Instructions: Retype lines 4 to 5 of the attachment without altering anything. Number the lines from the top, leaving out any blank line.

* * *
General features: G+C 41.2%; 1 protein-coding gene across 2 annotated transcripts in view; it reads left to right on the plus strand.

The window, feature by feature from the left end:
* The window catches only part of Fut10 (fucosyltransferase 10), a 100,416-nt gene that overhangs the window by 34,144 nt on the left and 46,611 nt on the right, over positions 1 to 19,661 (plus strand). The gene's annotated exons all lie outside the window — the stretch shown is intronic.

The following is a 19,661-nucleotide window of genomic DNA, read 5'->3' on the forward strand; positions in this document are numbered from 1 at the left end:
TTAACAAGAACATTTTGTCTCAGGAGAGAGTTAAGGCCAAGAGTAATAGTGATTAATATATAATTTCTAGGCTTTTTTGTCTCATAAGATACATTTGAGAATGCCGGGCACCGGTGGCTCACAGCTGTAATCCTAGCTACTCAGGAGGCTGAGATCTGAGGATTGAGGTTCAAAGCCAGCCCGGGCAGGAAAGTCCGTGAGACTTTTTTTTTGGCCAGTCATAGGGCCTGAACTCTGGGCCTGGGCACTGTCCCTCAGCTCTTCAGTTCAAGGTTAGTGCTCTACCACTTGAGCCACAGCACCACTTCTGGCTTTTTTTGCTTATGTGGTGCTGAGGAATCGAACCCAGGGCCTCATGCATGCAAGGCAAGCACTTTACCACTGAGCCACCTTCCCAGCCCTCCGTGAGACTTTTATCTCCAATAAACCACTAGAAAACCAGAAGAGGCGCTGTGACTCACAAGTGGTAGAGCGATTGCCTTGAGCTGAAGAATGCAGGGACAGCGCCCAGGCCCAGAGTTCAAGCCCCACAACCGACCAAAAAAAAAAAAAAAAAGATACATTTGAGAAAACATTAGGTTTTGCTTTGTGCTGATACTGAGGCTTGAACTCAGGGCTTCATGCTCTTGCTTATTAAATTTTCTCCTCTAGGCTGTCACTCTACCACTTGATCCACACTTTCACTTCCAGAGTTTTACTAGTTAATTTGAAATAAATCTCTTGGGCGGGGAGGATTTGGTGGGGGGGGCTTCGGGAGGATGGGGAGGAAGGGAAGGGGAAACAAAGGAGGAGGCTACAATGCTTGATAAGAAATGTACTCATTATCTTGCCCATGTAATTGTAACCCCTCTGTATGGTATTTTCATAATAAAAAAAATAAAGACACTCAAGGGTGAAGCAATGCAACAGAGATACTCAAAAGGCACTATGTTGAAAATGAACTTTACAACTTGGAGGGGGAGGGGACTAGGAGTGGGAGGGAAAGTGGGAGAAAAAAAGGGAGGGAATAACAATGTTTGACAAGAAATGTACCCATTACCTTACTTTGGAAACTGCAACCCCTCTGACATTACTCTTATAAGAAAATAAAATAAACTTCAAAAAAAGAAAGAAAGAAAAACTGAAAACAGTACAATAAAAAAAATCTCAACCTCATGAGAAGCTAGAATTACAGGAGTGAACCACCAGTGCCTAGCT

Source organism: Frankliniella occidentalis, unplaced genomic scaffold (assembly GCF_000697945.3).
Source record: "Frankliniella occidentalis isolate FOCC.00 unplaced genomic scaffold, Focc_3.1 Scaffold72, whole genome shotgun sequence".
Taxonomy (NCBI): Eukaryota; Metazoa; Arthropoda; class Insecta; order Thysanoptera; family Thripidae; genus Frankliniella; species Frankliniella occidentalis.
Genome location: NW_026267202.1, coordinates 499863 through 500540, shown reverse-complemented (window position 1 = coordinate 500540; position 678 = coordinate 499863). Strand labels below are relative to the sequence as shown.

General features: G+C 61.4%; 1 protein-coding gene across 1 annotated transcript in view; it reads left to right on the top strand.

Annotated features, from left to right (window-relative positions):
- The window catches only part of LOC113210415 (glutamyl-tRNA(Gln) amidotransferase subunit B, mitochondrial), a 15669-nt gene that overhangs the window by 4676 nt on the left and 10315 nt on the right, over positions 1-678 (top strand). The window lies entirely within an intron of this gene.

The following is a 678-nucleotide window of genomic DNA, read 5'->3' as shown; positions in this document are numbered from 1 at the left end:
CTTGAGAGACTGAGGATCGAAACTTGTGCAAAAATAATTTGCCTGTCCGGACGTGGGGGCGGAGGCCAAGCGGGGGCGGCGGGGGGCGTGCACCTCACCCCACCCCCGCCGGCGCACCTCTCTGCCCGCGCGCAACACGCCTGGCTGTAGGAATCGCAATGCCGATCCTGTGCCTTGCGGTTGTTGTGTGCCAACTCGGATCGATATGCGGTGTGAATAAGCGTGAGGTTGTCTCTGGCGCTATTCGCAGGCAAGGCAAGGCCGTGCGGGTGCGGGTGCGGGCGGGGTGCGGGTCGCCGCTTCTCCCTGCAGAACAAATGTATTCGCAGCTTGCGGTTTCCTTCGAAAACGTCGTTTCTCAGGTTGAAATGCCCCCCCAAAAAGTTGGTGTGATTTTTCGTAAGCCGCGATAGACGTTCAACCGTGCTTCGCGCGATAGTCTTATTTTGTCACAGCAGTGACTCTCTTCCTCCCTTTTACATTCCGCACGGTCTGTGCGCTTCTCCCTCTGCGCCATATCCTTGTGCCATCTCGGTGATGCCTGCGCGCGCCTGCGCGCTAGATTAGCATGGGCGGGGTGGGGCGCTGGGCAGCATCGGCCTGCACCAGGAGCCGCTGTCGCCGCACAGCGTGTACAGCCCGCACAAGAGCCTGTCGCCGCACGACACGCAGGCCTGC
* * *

The following is a 19,661-nucleotide window of genomic DNA, read 5'->3' on the forward strand; positions in this document are numbered from 1 at the left end:
TTAACAAGAACATTTTGTCTCAGGAGAGAGTTAAGGCCAAGAGTAATAGTGATTAATATATAATTTCTAGGCTTTTTTGTCTCATAAGATACATTTGAGAATGCCGGGCACCGGTGGCTCACAGCTGTAATCCTAGCTACTCAGGAGGCTGAGATCTGAGGATTGAGGTTCAAAGCCAGCCCGGGCAGGAAAGTCCGTGAGACTTTTTTTTTGGCCAGTCATAGGGCCTGAACTCTGGGCCTGGGCACTGTCCCTCAGCTCTTCAGTTCAAGGTTAGTGCTCTACCACTTGAGCCACAGCACCACTTCTGGCTTTTTTTGCTTATGTGGTGCTGAGGAATCGAACCCAGGGCCTCATGCATGCAAGGCAAGCACTTTACCACTGAGCCACCTTCCCAGCCCTCCGTGAGACTTTTATCTCCAATAAACCACTAGAAAACCAGAAGAGGCGCTGTGACTCACAAGTGGTAGAGCGATTGCCTTGAGCTGAAGAATGCAGGGACAGCGCCCAGGCCCAGAGTTCAAGCCCCACAACCGACCAAAAAAAAAAAAAAAAAGATACATTTGAGAAAACATTAGGTTTTGCTTTGTGCTGATACTGAGGCTTGAACTCAGGGCTTCATGCTCTTGCTTATTAAATTTTCTCCTCTAGGCTGTCACTCTACCACTTGATCCACACTTTCACTTCCAGAGTTTTACTAGTTAATTTGAAATAAATCTCTTGGGCGGGGAGGATTTGGTGGGGGGGGCTTCGGGAGGATGGGGAGGAAGGGAAGGGGAAACAAAGGAGGAGGCTACAATGCTTGATAAGAAATGTACTCATTATCTTGCCCATGTAATTGTAACCCCTCTGTATGGTATTTTCATAATAAAAAAAATAAAGACACTCAAGGGTGAAGCAATGCAACAGAGATACTCAAAAGGCACTATGTTGAAAATGAACTTTACAACTTGGAGGGGGAGGGGACTAGGAGTGGGAGGGAAAGTGGGAGAAAAAAAGGGAGGGAATAACAATGTTTGACAAGAAATGTACCCATTACCTTACTTTGGAAACTGCAACCCCTCTGACATTACTCTTATAAGAAAATAAAATAAACTTCAAAAAAAGAAAGAAAGAAAAACTGAAAACAGTACAATAAAAAAAATCTCAACCTCATGAGAAGCTAGAATTACAGGAGTGAACCACCAGTGCCTAGCT